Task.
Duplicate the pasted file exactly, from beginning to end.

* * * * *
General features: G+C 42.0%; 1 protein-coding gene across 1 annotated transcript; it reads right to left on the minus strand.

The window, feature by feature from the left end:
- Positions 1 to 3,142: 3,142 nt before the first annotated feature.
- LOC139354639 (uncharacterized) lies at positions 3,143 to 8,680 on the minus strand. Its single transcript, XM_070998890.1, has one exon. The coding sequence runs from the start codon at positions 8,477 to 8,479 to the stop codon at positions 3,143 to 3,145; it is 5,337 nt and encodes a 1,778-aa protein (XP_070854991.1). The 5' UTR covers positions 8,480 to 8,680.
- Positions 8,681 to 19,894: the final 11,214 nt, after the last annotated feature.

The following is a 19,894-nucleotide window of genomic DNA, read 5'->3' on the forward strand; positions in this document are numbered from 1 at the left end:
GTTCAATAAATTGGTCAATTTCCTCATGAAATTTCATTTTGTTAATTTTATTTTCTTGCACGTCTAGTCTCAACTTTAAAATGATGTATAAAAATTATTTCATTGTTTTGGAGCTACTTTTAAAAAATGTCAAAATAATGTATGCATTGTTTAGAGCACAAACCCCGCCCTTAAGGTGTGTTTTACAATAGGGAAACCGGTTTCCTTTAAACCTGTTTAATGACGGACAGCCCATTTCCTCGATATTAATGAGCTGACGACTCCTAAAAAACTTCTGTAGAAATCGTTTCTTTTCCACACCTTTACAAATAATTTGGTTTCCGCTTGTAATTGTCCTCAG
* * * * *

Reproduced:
General features: G+C 42.0%; 1 protein-coding gene across 1 annotated transcript; it reads right to left on the minus strand.

The window, feature by feature from the left end:
- Positions 1 to 3,142: 3,142 nt before the first annotated feature.
- LOC139354639 (uncharacterized) lies at positions 3,143 to 8,680 on the minus strand. Its single transcript, XM_070998890.1, has one exon. The coding sequence runs from the start codon at positions 8,477 to 8,479 to the stop codon at positions 3,143 to 3,145; it is 5,337 nt and encodes a 1,778-aa protein (XP_070854991.1). The 5' UTR covers positions 8,480 to 8,680.
- Positions 8,681 to 19,894: the final 11,214 nt, after the last annotated feature.

The following is a 19,894-nucleotide window of genomic DNA, read 5'->3' on the forward strand; positions in this document are numbered from 1 at the left end:
GTTCAATAAATTGGTCAATTTCCTCATGAAATTTCATTTTGTTAATTTTATTTTCTTGCACGTCTAGTCTCAACTTTAAAATGATGTATAAAAATTATTTCATTGTTTTGGAGCTACTTTTAAAAAATGTCAAAATAATGTATGCATTGTTTAGAGCACAAACCCCGCCCTTAAGGTGTGTTTTACAATAGGGAAACCGGTTTCCTTTAAACCTGTTTAATGACGGACAGCCCATTTCCTCGATATTAATGAGCTGACGACTCCTAAAAAACTTCTGTAGAAATCGTTTCTTTTCCACACCTTTACAAATAATTTGGTTTCCGCTTGTAATTGTCCTCAG